Batman Eternal #10

by Greg McElhatton, Reviewer |

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Cover Price
$2.99 (USD)
Release Date
Jun 11th, 2014
Preview Available
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Thu, June 12th, 2014 at 2:28PM (PDT)


Up until now, "Batman Eternal" has been a fun series that's used the weekly format well. But with "Batman Eternal" #10, the feared moment has happened: the first issue that you'll feel like you could have skipped. It's not a bad issue, but Scott Snyder, James Tynion IV, John Layman, Ray Fawkes, Tim Seeley and Riccardo Burchielli's installment this week just doesn't have anything out of the ordinary to grab the reader's attention.

Part of the problem is that the resolution of Catwoman's imprisonment feels matter-of-fact, as if the writing team has admitted that there's not that much to the entire sequence. One minute she's with Falcone, the next minute Batman's freed her. Part of that is due to Professor Pyg still not having much of a draw since Grant Morrison's usage of the character -- there's not a strong personality to go alongside the homonym name -- so having Batman fight the character isn't worth cheering for.

The bigger problem, though, is that Burchielli's art feels very rushed and atypical. I enjoyed his time as the regular artist on "DMZ" so it's a little unclear what happened here. Characters are very blocky, backgrounds are regularly missing, and the fight scene in Falcone's penthouse is actually a little hard to follow. It's not laid out well; the page after Batman crashes in keeps shifting perspective, and with no backgrounds there's nothing to anchor the point of view. Burchielli's normally much better than this.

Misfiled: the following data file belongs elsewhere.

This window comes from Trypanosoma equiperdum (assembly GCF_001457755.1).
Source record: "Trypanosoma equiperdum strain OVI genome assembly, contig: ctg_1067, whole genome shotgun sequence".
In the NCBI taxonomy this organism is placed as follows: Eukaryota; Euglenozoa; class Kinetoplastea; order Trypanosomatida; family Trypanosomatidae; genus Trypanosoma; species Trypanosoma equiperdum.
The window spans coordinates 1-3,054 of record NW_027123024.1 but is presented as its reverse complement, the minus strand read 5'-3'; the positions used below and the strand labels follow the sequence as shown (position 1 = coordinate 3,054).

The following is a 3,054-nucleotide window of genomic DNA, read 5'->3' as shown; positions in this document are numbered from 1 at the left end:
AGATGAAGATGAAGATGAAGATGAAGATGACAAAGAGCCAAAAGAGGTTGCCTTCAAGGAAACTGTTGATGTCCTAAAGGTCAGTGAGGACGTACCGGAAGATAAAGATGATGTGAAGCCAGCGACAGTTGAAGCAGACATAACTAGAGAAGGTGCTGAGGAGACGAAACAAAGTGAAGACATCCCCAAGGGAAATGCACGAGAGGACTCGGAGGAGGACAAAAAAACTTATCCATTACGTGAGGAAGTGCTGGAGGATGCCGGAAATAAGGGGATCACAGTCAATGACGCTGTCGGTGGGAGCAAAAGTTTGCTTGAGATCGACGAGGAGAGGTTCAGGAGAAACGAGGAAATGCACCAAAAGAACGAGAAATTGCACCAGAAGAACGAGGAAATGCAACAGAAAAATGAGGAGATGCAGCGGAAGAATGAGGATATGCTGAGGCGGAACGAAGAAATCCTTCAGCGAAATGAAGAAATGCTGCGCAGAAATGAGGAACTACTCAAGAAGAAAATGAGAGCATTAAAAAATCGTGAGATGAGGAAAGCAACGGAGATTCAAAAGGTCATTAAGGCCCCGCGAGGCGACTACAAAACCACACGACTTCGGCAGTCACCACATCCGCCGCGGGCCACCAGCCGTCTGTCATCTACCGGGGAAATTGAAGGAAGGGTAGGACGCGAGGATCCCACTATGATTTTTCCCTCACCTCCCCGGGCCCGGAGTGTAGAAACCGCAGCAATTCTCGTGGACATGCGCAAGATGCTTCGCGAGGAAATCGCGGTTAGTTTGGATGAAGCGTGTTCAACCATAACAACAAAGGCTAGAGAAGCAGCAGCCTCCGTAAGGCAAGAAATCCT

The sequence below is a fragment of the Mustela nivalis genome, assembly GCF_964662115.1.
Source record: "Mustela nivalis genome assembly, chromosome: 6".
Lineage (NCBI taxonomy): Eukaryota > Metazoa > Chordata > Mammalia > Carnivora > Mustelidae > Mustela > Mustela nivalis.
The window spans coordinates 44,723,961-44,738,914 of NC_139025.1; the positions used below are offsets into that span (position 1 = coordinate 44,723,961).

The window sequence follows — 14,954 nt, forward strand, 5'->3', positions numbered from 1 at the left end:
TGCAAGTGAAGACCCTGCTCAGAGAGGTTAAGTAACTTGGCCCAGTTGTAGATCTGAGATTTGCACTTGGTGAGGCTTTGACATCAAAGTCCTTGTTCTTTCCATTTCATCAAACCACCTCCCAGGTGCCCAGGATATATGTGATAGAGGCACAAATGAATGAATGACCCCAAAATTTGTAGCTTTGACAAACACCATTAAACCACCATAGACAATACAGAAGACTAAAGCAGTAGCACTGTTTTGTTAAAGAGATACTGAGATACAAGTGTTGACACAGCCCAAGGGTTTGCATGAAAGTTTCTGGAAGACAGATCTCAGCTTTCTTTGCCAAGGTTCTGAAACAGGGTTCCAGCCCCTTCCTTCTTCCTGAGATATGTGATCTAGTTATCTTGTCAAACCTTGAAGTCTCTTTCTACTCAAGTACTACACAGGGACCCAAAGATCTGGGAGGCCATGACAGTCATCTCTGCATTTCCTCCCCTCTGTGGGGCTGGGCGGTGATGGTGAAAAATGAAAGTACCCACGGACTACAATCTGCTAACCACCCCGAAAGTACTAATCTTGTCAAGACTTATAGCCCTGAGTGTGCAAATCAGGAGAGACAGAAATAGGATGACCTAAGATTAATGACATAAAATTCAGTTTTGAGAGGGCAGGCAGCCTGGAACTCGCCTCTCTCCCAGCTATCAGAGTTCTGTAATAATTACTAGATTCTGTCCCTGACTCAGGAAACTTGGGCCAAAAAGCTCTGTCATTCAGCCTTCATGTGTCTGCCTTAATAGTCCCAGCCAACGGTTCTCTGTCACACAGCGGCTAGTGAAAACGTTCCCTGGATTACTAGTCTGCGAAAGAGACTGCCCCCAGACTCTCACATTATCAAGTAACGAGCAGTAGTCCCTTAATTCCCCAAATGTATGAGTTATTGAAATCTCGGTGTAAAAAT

There is one part that does work, though. It's only two pages long, but Stephanie Brown's sequence is by far the most interesting and attention-grabbing part of the book. Readers see her sharp mind at work, and also get a glimpse into her resourcefulness on how she's surviving now that she's on the run from her own family. Fans of the character are hopefully loving her treatment here, since she's certainly angling towards a larger role in the Bat-Family through "Batman Eternal."

With a weekly series, it's rare that you don't eventually have an issue where it just doesn't feel up to par. Honestly, if we get one every ten weeks, that's still a great average. In the end, this issue is more than a little stumble; it's dropping down to just the absolute middle of the road, but if everything gets stronger next week, I think all will be quickly forgiven.

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